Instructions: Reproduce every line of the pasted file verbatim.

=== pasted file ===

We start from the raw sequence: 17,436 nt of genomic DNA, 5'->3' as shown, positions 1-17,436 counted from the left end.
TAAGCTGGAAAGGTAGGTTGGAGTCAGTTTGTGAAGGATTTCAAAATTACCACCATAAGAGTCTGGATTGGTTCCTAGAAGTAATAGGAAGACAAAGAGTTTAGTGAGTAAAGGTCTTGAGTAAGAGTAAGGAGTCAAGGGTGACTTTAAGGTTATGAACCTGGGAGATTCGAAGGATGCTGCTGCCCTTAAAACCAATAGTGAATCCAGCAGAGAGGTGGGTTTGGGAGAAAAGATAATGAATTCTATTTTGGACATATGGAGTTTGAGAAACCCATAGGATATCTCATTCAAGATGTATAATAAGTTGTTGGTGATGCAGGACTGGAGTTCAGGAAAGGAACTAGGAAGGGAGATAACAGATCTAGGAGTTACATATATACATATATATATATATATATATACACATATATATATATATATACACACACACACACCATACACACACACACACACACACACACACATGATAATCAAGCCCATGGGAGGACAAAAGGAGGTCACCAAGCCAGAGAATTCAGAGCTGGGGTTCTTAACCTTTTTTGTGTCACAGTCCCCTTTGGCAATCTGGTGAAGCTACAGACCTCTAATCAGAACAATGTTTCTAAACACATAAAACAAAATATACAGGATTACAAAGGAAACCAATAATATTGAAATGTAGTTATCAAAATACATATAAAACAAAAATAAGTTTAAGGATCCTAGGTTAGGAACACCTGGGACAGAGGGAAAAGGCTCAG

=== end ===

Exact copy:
We start from the raw sequence: 17,436 nt of genomic DNA, 5'->3' as shown, positions 1-17,436 counted from the left end.
TAAGCTGGAAAGGTAGGTTGGAGTCAGTTTGTGAAGGATTTCAAAATTACCACCATAAGAGTCTGGATTGGTTCCTAGAAGTAATAGGAAGACAAAGAGTTTAGTGAGTAAAGGTCTTGAGTAAGAGTAAGGAGTCAAGGGTGACTTTAAGGTTATGAACCTGGGAGATTCGAAGGATGCTGCTGCCCTTAAAACCAATAGTGAATCCAGCAGAGAGGTGGGTTTGGGAGAAAAGATAATGAATTCTATTTTGGACATATGGAGTTTGAGAAACCCATAGGATATCTCATTCAAGATGTATAATAAGTTGTTGGTGATGCAGGACTGGAGTTCAGGAAAGGAACTAGGAAGGGAGATAACAGATCTAGGAGTTACATATATACATATATATATATATATATATACACATATATATATATATATACACACACACACACCATACACACACACACACACACACACACACATGATAATCAAGCCCATGGGAGGACAAAAGGAGGTCACCAAGCCAGAGAATTCAGAGCTGGGGTTCTTAACCTTTTTTGTGTCACAGTCCCCTTTGGCAATCTGGTGAAGCTACAGACCTCTAATCAGAACAATGTTTCTAAACACATAAAACAAAATATACAGGATTACAAAGGAAACCAATAATATTGAAATGTAGTTATCAAAATACATATAAAACAAAAATAAGTTTAAGGATCCTAGGTTAGGAACACCTGGGACAGAGGGAAAAGGCTCAG